Epigenetic processes enable cells to respond to changes in their environment by regulating the activity of their genes. One of the proteins that plays a key role in gene activation is BRD4. To measure cellular BRD4 activity, the laboratory of Stefan Kubicek at the CeMM – Research Center for Molecular Medicine of the Austrian Academy of Sciences (OeAW) had generated a cellular reporter system in 2016.
Now the researchers were able to apply this model to systematically test whether loss of any of the approximately 23,000 human genes resembles BRD4 inhibition. Surprisingly, they discovered an interaction of folate metabolism with gene regulation. The results of the study, which among others included scientists from the Institute of Molecular Pathology (IMP) and the Medical University of Vienna, have now been published in the journal “Nature Genetics”.
New insights into gene regulation
"We had expected to find one of the classic epigenetic factors," said OeAW researcher Stefan Kubicek, "so we were all the more surprised that the best hit was MTHFD1." This enzyme is involved in folate metabolism, a process that had not previously been connected to BRD4. In addition, MTHFD1 is located predominantly in the cytoplasm, while BRD4 resides in the nucleus. However, subsequent experiments showed that the small portion of the MTHFD1 protein found in the nucleus interacts with BRD4. This interaction recruits MTHFD1 to the DNA, where the enzyme contributes to gene regulation.
The study is of clinical relevance for BRD4-dependent tumors. This includes tumors that harbor genetic aberrations leading to BRD4 overexpression, but also many other cancers in which BRD4 contributes to cell growth by its gene regulatory function. Accordingly, pharmaceutical companies have developed highly active BRD4 inhibitors, which are currently being tested in clinical trials. In clinical oncology, monotherapy with a single chemical agent is rarely successful due to the development of drug resistance.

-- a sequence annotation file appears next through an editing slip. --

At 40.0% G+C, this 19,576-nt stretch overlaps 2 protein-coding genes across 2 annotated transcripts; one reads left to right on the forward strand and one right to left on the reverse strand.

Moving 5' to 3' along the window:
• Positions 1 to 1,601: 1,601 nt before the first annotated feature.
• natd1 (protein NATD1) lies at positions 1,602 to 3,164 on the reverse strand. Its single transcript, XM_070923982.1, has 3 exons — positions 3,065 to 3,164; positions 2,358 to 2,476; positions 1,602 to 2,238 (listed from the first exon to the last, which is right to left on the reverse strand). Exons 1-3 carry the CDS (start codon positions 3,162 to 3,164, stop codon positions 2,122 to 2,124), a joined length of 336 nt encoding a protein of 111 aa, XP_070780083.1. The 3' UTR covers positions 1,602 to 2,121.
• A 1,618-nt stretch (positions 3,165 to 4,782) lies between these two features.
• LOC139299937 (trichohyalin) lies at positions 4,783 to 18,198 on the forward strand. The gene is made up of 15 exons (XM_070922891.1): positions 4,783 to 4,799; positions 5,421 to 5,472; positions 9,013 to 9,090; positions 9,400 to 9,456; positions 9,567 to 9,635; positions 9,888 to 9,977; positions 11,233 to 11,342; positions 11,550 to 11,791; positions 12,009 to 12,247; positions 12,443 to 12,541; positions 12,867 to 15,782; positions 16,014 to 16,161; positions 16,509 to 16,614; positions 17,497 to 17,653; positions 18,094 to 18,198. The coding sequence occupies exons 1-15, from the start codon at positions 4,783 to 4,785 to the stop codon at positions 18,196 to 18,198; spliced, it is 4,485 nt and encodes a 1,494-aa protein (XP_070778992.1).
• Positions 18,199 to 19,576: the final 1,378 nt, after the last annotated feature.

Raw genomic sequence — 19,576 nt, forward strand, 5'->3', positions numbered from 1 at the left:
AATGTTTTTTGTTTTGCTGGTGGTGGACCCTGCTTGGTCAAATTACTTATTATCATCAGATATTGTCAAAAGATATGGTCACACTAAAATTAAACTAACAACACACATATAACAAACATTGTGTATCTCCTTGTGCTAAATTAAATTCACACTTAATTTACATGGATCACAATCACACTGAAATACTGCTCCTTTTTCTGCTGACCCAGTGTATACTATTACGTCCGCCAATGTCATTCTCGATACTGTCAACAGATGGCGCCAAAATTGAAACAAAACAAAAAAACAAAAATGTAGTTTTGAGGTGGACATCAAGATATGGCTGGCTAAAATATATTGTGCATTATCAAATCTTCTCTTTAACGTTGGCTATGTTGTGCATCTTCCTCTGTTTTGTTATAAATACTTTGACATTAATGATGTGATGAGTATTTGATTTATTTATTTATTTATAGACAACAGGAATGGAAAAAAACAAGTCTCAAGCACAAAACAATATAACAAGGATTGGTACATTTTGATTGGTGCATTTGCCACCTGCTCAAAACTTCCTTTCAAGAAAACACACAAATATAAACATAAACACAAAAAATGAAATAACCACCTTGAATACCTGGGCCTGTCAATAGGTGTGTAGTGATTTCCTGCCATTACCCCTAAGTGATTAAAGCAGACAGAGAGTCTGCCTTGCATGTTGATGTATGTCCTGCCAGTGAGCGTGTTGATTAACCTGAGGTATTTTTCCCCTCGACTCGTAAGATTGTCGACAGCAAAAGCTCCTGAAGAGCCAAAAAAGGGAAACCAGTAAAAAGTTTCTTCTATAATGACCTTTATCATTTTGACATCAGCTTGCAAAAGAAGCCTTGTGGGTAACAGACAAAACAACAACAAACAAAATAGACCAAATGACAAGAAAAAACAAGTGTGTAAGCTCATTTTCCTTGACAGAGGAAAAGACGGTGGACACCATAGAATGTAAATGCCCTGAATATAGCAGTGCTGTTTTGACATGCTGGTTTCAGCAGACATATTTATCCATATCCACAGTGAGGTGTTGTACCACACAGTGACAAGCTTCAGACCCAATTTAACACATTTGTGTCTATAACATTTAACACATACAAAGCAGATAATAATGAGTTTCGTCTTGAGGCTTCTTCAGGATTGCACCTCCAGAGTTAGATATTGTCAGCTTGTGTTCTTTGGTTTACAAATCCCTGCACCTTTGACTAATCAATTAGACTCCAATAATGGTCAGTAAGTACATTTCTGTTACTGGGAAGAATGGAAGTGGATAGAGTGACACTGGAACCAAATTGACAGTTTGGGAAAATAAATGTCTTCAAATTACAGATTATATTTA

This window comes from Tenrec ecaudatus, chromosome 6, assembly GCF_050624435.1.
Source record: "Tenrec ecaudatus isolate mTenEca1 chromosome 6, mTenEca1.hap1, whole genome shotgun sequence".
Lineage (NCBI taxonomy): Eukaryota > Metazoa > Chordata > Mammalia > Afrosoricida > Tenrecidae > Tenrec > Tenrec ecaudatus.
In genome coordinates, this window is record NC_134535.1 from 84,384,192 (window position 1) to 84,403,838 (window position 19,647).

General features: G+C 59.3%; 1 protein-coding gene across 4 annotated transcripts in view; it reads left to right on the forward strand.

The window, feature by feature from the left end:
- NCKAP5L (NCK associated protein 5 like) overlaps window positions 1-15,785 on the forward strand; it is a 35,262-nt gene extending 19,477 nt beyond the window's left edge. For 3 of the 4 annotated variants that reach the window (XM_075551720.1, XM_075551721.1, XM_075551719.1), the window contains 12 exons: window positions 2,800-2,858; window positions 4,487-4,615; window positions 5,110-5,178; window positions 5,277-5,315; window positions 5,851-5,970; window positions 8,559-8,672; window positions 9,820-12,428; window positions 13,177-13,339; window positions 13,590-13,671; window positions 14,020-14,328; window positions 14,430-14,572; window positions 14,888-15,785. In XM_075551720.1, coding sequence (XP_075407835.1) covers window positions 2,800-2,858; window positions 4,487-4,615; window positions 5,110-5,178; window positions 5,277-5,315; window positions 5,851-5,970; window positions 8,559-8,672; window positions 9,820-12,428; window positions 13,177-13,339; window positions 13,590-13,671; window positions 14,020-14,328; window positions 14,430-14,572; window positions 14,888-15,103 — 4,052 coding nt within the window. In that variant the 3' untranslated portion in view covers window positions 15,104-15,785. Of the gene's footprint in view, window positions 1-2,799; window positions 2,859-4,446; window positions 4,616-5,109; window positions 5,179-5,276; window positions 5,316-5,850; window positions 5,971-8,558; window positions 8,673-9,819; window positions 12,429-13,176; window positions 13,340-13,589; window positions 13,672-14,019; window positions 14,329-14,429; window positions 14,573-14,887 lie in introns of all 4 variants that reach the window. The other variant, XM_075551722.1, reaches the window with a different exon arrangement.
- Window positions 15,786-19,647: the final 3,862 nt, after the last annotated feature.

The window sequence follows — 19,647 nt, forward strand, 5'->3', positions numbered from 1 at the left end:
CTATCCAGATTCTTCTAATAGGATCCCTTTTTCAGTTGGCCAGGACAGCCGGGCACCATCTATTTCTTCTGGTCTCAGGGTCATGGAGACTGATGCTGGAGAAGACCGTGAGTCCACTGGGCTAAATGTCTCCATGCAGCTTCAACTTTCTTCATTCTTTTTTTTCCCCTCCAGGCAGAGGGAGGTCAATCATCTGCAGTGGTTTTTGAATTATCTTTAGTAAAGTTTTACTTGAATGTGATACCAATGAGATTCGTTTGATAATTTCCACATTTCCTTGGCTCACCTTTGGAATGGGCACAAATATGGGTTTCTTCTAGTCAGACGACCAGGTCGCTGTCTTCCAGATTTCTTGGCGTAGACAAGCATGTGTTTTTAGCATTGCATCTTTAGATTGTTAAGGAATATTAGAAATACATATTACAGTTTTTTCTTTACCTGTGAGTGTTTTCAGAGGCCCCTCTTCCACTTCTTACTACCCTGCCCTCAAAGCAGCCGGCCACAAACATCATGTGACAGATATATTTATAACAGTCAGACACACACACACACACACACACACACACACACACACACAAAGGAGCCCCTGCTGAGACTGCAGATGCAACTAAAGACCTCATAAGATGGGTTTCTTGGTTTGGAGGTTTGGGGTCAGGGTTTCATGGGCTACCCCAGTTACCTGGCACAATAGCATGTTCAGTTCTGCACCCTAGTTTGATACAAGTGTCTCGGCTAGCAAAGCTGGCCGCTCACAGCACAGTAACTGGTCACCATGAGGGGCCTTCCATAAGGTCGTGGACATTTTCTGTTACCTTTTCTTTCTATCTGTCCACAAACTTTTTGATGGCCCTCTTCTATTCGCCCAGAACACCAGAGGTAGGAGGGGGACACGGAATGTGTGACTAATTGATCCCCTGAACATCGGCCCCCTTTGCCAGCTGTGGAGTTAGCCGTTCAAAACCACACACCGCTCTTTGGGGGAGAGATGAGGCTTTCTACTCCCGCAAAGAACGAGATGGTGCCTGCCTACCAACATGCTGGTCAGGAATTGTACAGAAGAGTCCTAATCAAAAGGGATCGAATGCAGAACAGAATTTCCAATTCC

New strategies for therapies
The discovery of the interaction of BRD4 and the enzyme MTHFD1 from the folic acid metabolism promises new approaches in cancer combination therapy, in the treatment of aggressive tumors. Antifolates, substances that inhibit the folate cycle, have been used for more than 70 years in cancer therapy and against diseases such as rheumatoid arthritis. The new study shows that antifolates can be combined with BRD4 inhibitors to more effectively combat tumors.
The results may also help to stratify patients to ensure therapy success. "In the best case, based on our findings, patients can also be selected who, because of their folic acid level and their genetics, respond particularly well to BRD4 inhibitors," says Stefan Kubicek.